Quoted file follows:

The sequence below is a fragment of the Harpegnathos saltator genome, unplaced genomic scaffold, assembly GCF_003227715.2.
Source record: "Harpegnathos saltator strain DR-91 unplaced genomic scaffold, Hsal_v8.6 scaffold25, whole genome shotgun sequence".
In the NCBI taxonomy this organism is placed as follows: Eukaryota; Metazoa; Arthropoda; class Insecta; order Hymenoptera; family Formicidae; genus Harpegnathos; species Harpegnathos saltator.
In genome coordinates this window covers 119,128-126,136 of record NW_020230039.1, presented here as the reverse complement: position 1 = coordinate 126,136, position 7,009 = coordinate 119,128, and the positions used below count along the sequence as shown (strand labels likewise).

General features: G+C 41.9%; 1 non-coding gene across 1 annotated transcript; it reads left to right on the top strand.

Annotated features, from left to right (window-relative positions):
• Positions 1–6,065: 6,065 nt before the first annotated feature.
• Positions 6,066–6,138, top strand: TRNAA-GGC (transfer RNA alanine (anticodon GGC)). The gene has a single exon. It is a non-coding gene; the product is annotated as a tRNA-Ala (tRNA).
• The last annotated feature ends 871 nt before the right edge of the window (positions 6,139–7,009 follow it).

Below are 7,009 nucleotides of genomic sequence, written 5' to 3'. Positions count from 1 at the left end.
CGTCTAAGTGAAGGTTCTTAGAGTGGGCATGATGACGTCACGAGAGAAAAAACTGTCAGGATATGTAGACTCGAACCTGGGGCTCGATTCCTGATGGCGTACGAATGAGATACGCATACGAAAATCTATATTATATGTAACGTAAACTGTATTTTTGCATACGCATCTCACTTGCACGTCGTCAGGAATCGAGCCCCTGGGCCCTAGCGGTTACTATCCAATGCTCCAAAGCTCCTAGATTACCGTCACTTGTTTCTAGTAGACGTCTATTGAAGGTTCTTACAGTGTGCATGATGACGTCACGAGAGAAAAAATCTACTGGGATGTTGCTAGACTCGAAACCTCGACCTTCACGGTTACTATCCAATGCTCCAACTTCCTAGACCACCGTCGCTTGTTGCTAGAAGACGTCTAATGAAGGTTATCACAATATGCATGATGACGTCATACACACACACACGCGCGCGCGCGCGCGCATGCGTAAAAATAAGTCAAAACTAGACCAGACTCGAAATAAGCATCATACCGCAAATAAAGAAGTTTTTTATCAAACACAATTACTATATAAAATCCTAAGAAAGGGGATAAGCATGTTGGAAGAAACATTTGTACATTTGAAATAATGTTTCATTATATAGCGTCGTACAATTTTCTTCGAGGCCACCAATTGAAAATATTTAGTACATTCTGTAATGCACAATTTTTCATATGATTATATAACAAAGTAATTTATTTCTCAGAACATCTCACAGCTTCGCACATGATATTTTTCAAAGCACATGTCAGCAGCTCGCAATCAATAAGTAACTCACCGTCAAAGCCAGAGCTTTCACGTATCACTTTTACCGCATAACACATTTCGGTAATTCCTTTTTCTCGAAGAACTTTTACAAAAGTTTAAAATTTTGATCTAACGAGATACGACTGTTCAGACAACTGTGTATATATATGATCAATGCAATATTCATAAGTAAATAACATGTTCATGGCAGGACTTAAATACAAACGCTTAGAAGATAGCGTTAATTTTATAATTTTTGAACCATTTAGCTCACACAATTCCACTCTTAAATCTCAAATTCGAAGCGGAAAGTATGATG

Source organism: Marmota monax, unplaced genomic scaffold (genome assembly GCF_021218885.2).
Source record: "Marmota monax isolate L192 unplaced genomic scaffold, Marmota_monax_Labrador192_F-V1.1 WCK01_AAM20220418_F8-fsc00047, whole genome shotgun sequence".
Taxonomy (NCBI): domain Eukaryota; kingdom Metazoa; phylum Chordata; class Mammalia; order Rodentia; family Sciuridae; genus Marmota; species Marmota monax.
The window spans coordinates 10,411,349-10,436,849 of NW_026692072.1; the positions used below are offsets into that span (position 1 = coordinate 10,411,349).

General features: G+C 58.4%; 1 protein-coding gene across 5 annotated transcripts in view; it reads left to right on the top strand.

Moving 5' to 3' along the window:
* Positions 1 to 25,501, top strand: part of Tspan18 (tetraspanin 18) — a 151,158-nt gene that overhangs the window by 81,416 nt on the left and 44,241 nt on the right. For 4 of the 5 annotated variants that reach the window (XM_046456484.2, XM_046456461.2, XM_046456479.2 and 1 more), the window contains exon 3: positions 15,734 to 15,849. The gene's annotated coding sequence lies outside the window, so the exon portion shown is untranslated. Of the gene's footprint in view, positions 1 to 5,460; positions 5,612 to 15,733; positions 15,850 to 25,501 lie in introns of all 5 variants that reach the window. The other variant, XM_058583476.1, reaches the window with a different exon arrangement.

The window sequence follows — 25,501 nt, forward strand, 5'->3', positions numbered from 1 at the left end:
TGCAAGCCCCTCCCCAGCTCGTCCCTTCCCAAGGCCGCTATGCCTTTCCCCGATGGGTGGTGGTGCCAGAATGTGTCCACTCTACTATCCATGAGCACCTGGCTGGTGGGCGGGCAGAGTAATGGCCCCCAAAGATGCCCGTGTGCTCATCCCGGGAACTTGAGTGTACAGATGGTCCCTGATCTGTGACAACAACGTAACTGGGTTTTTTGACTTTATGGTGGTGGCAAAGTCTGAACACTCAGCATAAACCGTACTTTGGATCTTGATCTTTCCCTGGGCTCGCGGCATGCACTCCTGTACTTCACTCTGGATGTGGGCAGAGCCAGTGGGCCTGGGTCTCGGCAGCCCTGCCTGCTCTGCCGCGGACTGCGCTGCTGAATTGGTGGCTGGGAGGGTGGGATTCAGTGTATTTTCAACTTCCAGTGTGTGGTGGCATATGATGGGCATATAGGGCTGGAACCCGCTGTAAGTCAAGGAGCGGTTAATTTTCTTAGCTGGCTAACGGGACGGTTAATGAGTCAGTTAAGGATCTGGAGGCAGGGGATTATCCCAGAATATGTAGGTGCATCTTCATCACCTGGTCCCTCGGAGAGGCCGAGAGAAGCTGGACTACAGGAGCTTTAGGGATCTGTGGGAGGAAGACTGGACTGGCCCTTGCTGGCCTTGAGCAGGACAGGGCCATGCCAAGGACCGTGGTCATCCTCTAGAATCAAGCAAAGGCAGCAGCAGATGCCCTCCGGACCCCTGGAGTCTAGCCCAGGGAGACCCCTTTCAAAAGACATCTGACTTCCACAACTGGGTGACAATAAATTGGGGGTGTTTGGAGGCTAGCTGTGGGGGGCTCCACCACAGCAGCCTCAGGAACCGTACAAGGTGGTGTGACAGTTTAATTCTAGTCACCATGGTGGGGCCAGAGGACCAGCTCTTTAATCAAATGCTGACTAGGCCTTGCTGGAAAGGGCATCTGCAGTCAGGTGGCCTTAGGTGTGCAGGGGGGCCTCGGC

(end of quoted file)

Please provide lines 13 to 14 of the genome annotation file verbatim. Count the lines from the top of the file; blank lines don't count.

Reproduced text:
Source record: "Marmota monax isolate L192 unplaced genomic scaffold, Marmota_monax_Labrador192_F-V1.1 WCK01_AAM20220418_F8-fsc00047, whole genome shotgun sequence".
Taxonomy (NCBI): domain Eukaryota; kingdom Metazoa; phylum Chordata; class Mammalia; order Rodentia; family Sciuridae; genus Marmota; species Marmota monax.